Author: Fabian, Sheryl Catherine
Criminal harassment became a criminal offence in Canada in 1993, in part to protect women who face increased risks of violence when leaving abusive relationships. This dissertation provides a critical socio-legal analysis of 526 criminal harassment court decisions reported in QuickLaw from 1993 to 2006. The research employs both quantitative and qualitative techniques through a critical and gendered lens and is best characterized as constructivist and inductive. Demographic data regarding offenders and victims, and characteristics of criminal harassment are compared with official data and other analogous studies. Three major themes emerged from the qualitative coding of the cases. The first theme shows that judicial interpretations of the credibility of both offenders and victims sometimes come down to: a contest between the accused and the victim; a “blaming” game; or a discussion of what is reasonable in the circumstances. A second theme concerns the role of the psy professions and risk assessment in criminal harassment sentencing decisions. The extant literature suggests that psy experts play a significant role in the cases. Analysis, however, found their role was minimal, yet judges sometimes make use of psy language in the absence of expert opinions and reports. The final theme examines the gendered construction of criminal harassment showing that offenders are sometimes characterized as unable to “let go” of a relationship, or will do anything to get their former intimates’ attention. The offenders’ behaviours escalate to criminal harassment perpetuating power and control issues that seem to be inevitable in abusive relationships. Judicial decisions are examined within a socio-legal context, including the constraints judges face given the adversarial system in which they operate. In contrast to much of the existing literature, the judicial decisions in this study show encouraging results in that, for the most part, the judges appear to take criminal harassment seriously as evidenced by the sentences they impose. There is, however, a disjuncture between judicial decisions and policies designed to protect women from intimate violence. Until coordinated efforts resolve systemic and structural problems at a much earlier stage in the process, there will be no end to violence against women.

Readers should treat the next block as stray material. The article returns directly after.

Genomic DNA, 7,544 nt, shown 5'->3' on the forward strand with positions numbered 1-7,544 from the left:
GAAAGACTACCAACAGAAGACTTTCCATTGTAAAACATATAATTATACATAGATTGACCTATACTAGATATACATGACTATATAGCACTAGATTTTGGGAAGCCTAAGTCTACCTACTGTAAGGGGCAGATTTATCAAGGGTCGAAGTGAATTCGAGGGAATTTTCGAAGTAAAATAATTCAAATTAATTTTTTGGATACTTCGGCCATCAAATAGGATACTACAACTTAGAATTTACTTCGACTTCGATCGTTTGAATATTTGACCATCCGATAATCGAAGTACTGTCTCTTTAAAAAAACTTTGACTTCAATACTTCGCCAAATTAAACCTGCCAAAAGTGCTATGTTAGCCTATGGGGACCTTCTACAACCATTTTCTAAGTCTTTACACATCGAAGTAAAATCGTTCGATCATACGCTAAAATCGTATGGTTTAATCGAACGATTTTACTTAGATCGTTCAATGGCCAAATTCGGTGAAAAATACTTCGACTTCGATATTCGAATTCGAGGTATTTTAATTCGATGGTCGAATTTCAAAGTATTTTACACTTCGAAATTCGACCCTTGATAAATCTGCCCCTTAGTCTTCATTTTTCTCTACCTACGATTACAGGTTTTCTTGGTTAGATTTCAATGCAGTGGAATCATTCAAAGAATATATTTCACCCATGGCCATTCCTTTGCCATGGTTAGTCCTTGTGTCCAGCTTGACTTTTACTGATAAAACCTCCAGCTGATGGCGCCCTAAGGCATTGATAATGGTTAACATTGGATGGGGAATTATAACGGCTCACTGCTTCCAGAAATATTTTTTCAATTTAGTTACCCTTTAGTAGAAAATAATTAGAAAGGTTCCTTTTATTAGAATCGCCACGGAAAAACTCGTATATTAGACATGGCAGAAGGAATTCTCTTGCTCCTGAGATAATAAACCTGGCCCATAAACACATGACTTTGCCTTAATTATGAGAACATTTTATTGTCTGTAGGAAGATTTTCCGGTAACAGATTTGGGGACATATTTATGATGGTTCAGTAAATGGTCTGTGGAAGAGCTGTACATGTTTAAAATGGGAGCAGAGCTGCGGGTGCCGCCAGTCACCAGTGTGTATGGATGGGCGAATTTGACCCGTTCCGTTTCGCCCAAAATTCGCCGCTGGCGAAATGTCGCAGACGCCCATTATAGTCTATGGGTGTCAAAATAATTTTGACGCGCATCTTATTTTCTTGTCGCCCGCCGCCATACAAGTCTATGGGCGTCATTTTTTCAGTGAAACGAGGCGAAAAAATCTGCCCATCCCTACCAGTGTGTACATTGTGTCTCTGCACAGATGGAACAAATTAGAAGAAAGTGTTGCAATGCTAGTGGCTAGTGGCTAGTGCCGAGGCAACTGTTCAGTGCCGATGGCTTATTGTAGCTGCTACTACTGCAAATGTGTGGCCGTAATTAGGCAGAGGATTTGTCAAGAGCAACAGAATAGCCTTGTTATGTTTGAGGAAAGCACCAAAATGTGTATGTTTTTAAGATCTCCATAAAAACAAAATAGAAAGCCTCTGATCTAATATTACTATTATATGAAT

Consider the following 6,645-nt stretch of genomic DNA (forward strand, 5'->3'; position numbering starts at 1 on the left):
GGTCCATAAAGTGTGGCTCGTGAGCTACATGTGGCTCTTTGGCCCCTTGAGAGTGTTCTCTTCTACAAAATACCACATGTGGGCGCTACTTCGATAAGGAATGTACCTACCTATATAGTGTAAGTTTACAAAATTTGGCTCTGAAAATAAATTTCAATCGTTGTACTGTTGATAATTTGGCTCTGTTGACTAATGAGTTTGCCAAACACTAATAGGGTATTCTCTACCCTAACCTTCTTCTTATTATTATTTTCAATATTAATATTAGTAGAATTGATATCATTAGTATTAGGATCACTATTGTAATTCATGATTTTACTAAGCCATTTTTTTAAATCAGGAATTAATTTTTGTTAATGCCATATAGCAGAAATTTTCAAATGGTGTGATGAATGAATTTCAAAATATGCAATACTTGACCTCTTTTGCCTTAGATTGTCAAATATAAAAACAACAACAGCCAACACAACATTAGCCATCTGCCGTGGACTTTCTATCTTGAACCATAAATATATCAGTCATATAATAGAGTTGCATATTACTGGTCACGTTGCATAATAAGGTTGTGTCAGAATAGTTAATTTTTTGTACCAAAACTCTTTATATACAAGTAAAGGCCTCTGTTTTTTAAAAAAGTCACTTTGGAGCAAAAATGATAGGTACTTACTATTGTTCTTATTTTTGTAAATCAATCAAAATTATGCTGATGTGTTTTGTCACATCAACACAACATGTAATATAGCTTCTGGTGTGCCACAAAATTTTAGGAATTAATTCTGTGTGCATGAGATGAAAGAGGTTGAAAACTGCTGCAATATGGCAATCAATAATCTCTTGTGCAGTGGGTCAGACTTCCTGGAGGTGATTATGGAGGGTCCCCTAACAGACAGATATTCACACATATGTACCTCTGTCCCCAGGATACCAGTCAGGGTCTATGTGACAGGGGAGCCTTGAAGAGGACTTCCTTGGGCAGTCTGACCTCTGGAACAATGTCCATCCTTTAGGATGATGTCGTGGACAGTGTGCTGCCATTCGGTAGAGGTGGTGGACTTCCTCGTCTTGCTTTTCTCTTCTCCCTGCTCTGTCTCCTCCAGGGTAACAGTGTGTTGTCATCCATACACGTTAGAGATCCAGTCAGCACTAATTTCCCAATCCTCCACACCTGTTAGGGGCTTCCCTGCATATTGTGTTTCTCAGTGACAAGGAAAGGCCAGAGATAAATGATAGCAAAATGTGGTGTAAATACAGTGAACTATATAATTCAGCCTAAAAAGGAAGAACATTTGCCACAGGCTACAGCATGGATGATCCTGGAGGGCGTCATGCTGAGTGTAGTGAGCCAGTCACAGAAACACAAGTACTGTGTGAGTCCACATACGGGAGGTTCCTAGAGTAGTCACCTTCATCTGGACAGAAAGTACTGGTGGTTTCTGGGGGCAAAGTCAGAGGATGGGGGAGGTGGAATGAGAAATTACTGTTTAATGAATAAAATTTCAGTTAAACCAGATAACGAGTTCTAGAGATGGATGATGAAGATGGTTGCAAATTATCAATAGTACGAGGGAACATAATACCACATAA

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Thesis advisor: Brockman, Joan
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